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Faye Isabelle C.

Villalva IV-10

January 24, 2013

Regenerative medicine: Perspective on Stem Cell Therapy The seminar was one enlightening and useful lecture that enhances the ideas of Thomasian nursing students regarding Stem cell therapy. Stem cells, as we know, are precursors of all blood cells; reside primarily in bone marrow. But what we know about it is that its part of our body. And when we are putting additives in our body, we are destroying or damaging the natural process of our body, thus violating the natural law. Dra. Edna Monzon talked about facts about stem cell therapy and the ethical concepts related to it. She stated that stem cells are capable of self-renewal and differentiation; they continually replenish the bodys entire supply of both RBCs and WBCs. Some stem cells, described as totipotent cells, have tremendous capacity to self-renew and differentiate. Embryonic stem cells, described as pluripotent, give rise to numerous cell types that are able to form tissues. She also mentioned that some research has shown that stem cells can restore an immune system that has been destroyed. Stem cell transplantation has been carried out in humans with certain types of immune dysfunction. Clinical trials using stem cells are under way in patients with a variety of disorders having an autoimmune component. Research with embryonic stem cells has enabled investigators to make substantial gains in developmental biology, gene therapy, therapeutic tissue engineering, and the treatment of a variety of diseases. Like whats trending/ developing nowadays, famous people and rich individuals are using stem cell as part of their beauty enhancement. However, along with these remarkable opportunities, many ethical challenges arise, which are largely based on concerns about safety, efficacy, resource allocation, and human cloning. With regard to this issue, a funny but remarkable comic strip was shown to us, students, through powerpoint which struck my mind, stating that use of embryonic stem cell therapy is unethical. It may destroy the natural process of death and may kill numbers of unborn child (in

terms of using embryonic stem cell therapy). Which made me think that, why do researchers continue to search for and test stem cell therapies, well in fact it is unethical and may actually cause unexpected or unnecessary outcomes? Although she answered this saying or directing us to think that (not verbatim), The researchers are weighing the pros(benefits) and cons(harm) of using stem cell therapy in managing/treating certain conditions and its uses now and in the future, its not yet acceptable partly to my mind and heart of using this kind of management. Part of this issue also are the following: (1) When does a human being begin to exist?; (2) The moral status of human embryos; and (3) The case of doomed embryos (When spare embryos exist after fertility treatment, the individuals for whom the embryos were created typically have the option of storing them for future reproductive use, donating them to other infertile couples, donating them to research, or discarding them). It is unfair or unjust to ignore or pay no attention to these ideas, which in fact are essential to each one of us. In its most basic form, the central argument supporting the claim that it is unethical to destroy human embryos goes as follows: It is morally impermissible to intentionally kill innocent human beings; the human embryo is an innocent human being; therefore it is morally impermissible to intentionally kill the human embryo. While Dra. Jackie Dominguez discussed more about Alzheimers disease and the relationship of stem cell therapy to mental functions of human mind. She mentioned the percentage of people suffering from alzheimers disease and the proportion of patients with declining memory or mental capacity. Alzheimers Disease (AD) is one of the most distressing illnesses that the human race has ever faced. It literally destroys the brain, which shrinks as a result over time. It is the third time that I heard of the word Immunosenescence. She said that it is a complex route in which the aging process stimulates changes in the immune system. The immune system undergoes age-associated alterations that lead to a progressive deterioration in the ability to respond to infections and other conditions. The capacity for self-renewal of hematopoietic stem cells diminishes. There is a notable decline in the total number of phagocytes, coupled with an intrinsic reduction in their activity. She also mentioned of the possible approaches of using stem cell in treating Alzheimers disease. One possibility is to use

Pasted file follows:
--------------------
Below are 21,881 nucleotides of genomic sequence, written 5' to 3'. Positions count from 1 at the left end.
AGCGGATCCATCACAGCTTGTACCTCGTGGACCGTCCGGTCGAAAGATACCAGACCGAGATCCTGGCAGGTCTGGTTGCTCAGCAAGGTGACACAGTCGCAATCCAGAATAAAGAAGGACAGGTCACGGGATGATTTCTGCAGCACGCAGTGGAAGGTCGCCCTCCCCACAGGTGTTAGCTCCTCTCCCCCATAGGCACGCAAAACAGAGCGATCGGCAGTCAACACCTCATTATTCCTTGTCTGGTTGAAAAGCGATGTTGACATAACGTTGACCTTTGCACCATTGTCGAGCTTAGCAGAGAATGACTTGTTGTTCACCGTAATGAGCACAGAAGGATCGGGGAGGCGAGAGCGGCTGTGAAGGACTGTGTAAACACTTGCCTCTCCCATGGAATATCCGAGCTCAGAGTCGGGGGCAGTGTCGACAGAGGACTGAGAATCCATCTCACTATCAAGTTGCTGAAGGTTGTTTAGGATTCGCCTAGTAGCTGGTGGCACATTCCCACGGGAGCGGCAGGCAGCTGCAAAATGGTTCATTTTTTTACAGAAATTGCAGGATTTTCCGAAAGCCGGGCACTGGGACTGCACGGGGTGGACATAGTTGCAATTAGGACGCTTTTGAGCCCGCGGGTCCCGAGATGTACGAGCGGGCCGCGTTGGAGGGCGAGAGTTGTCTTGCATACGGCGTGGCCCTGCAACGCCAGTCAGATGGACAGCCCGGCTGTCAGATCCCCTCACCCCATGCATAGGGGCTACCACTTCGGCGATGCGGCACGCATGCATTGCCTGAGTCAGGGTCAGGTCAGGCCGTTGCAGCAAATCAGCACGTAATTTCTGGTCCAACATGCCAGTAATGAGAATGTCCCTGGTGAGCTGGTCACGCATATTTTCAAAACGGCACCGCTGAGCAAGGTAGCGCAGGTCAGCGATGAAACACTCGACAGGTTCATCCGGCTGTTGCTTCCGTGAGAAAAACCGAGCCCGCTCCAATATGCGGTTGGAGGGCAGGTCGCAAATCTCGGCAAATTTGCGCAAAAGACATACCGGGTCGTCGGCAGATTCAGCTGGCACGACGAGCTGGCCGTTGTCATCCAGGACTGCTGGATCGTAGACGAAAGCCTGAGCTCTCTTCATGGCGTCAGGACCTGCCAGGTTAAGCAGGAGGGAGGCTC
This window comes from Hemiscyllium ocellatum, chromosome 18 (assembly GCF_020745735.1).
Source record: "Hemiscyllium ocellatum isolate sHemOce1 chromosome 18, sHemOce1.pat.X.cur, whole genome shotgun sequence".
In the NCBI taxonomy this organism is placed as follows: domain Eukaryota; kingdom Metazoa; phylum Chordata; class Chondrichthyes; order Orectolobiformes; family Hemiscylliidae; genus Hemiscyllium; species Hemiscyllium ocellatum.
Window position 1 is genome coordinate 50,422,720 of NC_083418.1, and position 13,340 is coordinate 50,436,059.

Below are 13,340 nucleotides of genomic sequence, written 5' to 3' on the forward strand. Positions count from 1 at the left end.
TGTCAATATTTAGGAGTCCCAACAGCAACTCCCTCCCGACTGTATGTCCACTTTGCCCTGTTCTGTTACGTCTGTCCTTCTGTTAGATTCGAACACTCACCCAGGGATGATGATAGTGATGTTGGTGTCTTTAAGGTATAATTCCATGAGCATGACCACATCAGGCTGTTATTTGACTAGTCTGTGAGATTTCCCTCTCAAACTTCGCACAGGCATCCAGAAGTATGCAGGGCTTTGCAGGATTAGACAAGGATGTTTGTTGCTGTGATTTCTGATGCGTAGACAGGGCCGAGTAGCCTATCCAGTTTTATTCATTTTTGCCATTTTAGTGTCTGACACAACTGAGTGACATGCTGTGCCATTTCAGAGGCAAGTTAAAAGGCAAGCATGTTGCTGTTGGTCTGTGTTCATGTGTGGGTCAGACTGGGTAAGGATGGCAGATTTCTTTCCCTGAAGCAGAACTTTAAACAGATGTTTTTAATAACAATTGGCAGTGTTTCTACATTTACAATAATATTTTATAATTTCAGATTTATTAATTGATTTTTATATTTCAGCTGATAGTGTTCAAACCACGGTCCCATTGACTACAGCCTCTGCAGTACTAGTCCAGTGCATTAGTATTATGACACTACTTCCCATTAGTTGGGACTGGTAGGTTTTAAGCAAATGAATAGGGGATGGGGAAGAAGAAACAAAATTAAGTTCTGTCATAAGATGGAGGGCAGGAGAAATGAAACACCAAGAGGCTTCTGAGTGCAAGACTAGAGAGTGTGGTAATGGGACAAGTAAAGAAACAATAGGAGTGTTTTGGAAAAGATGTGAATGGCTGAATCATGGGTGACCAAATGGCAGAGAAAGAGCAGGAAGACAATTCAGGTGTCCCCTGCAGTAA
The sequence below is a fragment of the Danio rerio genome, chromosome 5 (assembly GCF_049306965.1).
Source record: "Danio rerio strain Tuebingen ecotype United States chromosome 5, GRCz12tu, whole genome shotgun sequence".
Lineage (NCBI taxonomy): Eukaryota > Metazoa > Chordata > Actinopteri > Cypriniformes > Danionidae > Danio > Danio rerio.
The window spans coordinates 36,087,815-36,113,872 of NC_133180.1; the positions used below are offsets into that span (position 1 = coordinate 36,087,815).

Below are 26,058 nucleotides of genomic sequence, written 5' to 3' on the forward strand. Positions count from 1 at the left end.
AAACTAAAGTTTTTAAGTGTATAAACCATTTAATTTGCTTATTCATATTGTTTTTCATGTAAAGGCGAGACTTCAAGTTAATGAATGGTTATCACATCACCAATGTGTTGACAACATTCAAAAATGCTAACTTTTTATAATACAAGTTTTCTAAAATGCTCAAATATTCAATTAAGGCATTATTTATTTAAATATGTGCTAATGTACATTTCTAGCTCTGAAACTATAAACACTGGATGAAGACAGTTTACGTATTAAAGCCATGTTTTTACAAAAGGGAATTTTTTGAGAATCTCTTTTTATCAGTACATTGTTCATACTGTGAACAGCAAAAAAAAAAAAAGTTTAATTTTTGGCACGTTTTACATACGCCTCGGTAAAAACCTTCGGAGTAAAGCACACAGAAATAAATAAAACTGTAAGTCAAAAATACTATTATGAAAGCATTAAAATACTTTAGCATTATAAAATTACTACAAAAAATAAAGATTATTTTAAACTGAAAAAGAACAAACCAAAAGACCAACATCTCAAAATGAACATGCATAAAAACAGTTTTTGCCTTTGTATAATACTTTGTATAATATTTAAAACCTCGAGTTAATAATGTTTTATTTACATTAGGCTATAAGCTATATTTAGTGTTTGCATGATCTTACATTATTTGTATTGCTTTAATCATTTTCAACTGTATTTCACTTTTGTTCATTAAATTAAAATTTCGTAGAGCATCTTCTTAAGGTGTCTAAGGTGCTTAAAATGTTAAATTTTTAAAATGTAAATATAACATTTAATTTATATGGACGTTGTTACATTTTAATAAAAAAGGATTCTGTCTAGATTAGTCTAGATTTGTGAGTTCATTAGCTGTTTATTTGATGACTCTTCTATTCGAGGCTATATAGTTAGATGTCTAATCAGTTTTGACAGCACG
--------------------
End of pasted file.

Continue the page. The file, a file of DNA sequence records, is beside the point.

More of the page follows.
stem cells to regenerate or literally re-grow diseased parts of the brain. This is what people most commonly think of when they conceive of treating AD with stem cells. The problem with this approach is that the structure of the brain is physically integral to memory so even if we could grow a fresh, young part of the brain to replace one damaged by AD, there would be no memories there. And you cant just simply inject or give stem cell directly to the brain, the stem cell needs to flow and pass by other parts of the body, which may be affected or damaged by the injected stem cell as it pass by. Listening to the lectures made me realized that although Im already a graduating student, it is still needed or important (for me and to others) to find more information and/or knowledge with regards to our body, its parts, functions, management, treatment and important facts about it. Learning is a continuous process and we should keep in mind the learning experiences and thoughts that we gathered, in our daily living. After hearing those information mentioned by the speakers, I therefore conclude that, even though stem cell therapy is beneficial in preventing the effects of aging, I still wont employ or support the use of stem cell therapy.